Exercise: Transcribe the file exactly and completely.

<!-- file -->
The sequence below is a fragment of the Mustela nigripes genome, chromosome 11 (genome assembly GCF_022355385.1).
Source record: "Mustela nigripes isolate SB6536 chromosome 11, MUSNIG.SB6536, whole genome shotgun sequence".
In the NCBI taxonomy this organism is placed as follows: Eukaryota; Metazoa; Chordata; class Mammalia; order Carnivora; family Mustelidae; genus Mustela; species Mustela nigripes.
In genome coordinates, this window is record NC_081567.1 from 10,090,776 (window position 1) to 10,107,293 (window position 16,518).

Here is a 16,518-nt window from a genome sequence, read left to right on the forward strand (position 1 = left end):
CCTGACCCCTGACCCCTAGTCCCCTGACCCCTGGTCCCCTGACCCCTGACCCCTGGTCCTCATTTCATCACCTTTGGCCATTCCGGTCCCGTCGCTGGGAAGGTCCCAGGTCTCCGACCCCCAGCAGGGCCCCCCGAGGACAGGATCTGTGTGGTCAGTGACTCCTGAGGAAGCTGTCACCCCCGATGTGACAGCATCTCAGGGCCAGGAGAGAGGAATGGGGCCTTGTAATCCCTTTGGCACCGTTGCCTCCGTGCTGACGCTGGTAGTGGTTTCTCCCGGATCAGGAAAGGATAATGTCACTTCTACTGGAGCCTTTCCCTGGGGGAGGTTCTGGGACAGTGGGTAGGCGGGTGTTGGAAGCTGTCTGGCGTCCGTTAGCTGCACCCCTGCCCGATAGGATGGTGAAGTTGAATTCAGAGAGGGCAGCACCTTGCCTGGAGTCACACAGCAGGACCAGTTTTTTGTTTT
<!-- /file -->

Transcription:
The sequence below is a fragment of the Mustela nigripes genome, chromosome 11 (genome assembly GCF_022355385.1).
Source record: "Mustela nigripes isolate SB6536 chromosome 11, MUSNIG.SB6536, whole genome shotgun sequence".
In the NCBI taxonomy this organism is placed as follows: Eukaryota; Metazoa; Chordata; class Mammalia; order Carnivora; family Mustelidae; genus Mustela; species Mustela nigripes.
In genome coordinates, this window is record NC_081567.1 from 10,090,776 (window position 1) to 10,107,293 (window position 16,518).

Here is a 16,518-nt window from a genome sequence, read left to right on the forward strand (position 1 = left end):
CCTGACCCCTGACCCCTAGTCCCCTGACCCCTGGTCCCCTGACCCCTGACCCCTGGTCCTCATTTCATCACCTTTGGCCATTCCGGTCCCGTCGCTGGGAAGGTCCCAGGTCTCCGACCCCCAGCAGGGCCCCCCGAGGACAGGATCTGTGTGGTCAGTGACTCCTGAGGAAGCTGTCACCCCCGATGTGACAGCATCTCAGGGCCAGGAGAGAGGAATGGGGCCTTGTAATCCCTTTGGCACCGTTGCCTCCGTGCTGACGCTGGTAGTGGTTTCTCCCGGATCAGGAAAGGATAATGTCACTTCTACTGGAGCCTTTCCCTGGGGGAGGTTCTGGGACAGTGGGTAGGCGGGTGTTGGAAGCTGTCTGGCGTCCGTTAGCTGCACCCCTGCCCGATAGGATGGTGAAGTTGAATTCAGAGAGGGCAGCACCTTGCCTGGAGTCACACAGCAGGACCAGTTTTTTGTTTT